Frans Van Praet (° 1937) is often mentioned in the same breath as Pieter De Bruyne and Emile Veranneman, designers who broke with the tradition of rigid functionalism and introduced colour into the Flemish furniture landscape in the 1980s. Similar to the Italian Memphis movement, their postmodern design language is being rediscovered by today’s younger generations.
As a designer and artist, he mainly gained prominence with the interior design of the Belgian Pavilion at the World Exhibition in Seville (1992) and his iconic Seville seat.
Art and the philosophy of art are a constant theme throughout the work of Van Praet. His 'object furniture' or 'homage furniture' dedicated to leading artists such as Magritte and Rietveld, were extremely important throughout his career to counterbalance work in serial production on behalf of furniture manufacturers.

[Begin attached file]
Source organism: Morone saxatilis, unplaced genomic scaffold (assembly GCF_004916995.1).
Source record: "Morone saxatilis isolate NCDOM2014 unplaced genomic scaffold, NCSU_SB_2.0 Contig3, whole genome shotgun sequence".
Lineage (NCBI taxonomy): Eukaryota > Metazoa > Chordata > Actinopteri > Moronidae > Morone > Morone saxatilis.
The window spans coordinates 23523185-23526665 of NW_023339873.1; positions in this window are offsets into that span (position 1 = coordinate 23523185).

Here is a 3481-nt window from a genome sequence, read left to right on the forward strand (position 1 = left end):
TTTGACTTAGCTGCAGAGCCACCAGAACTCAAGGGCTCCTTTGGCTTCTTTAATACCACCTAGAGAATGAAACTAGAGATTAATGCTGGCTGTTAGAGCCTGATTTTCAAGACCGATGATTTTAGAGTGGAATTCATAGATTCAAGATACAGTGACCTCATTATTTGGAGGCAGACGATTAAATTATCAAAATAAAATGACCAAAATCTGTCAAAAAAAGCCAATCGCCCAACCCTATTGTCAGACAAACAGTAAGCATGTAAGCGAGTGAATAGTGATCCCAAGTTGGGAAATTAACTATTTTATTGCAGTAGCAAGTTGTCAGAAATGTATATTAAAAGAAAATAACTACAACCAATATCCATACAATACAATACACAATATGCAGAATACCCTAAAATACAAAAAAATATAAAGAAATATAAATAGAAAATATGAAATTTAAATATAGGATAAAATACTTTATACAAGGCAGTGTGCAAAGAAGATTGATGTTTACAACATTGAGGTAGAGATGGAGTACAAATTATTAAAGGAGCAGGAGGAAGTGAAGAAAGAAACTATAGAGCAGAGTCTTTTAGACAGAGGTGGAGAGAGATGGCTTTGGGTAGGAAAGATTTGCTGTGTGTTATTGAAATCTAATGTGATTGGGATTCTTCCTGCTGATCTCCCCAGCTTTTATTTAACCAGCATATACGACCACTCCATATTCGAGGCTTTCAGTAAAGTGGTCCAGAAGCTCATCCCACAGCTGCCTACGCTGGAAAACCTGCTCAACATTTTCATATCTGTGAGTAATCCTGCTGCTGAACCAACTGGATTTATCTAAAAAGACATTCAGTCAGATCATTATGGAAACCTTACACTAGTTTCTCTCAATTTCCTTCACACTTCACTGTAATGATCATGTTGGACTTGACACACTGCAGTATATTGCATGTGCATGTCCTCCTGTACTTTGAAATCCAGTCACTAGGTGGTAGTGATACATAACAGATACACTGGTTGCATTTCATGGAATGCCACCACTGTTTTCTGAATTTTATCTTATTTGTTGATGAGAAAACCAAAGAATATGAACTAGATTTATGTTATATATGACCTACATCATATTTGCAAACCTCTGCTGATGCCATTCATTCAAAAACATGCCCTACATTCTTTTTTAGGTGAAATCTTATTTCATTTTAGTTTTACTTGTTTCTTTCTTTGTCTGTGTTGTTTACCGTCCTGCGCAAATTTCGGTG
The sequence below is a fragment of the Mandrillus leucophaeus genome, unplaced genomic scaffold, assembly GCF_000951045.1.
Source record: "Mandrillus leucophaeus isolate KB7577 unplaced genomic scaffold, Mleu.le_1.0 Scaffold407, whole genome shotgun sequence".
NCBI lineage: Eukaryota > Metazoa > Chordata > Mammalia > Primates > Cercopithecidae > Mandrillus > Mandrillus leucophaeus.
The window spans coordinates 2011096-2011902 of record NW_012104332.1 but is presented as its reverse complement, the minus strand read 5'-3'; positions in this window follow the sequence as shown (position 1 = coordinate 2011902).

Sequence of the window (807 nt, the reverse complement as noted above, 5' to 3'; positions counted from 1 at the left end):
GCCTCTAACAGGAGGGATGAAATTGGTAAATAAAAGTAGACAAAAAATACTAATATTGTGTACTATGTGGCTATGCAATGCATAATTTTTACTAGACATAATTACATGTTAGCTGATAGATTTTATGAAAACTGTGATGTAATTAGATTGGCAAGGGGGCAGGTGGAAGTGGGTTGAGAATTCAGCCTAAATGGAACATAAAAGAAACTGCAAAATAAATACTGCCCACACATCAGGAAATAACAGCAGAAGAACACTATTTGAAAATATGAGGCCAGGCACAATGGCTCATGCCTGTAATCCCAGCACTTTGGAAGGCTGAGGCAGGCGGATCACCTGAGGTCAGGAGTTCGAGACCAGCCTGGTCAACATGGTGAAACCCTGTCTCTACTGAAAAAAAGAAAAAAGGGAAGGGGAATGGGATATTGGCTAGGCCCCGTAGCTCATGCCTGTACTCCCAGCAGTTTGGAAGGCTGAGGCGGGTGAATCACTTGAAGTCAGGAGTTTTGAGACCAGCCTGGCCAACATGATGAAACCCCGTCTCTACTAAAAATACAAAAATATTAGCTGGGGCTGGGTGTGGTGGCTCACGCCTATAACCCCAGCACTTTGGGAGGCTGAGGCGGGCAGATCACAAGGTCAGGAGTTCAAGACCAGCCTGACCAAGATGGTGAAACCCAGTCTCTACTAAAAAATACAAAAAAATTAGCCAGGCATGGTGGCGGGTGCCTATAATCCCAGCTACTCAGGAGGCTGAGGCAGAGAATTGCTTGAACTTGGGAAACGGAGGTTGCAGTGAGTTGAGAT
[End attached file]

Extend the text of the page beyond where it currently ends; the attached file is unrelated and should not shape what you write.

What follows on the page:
It stands there….
It stands there
of no use
I look at it
and let its form wash over me
or I'm indifferent and I go
which, then again, was not intended
but not a disappointment either.
That is the fate that befalls objects.
I look at them and sense a feeling of tranquillity, like when I listen to music.
Seeing becomes listening
peace becomes movement as though the wood is in perpetual motion.
Does this motionless object live?
Language endeavours to encompass what objects see.
But do objects ask it to?
Is not this the reverse-engineering of a mind, an unfathomable imagination?
Does this not disprove the power of the imagination ...!
Frans Leon Van Praet, 2011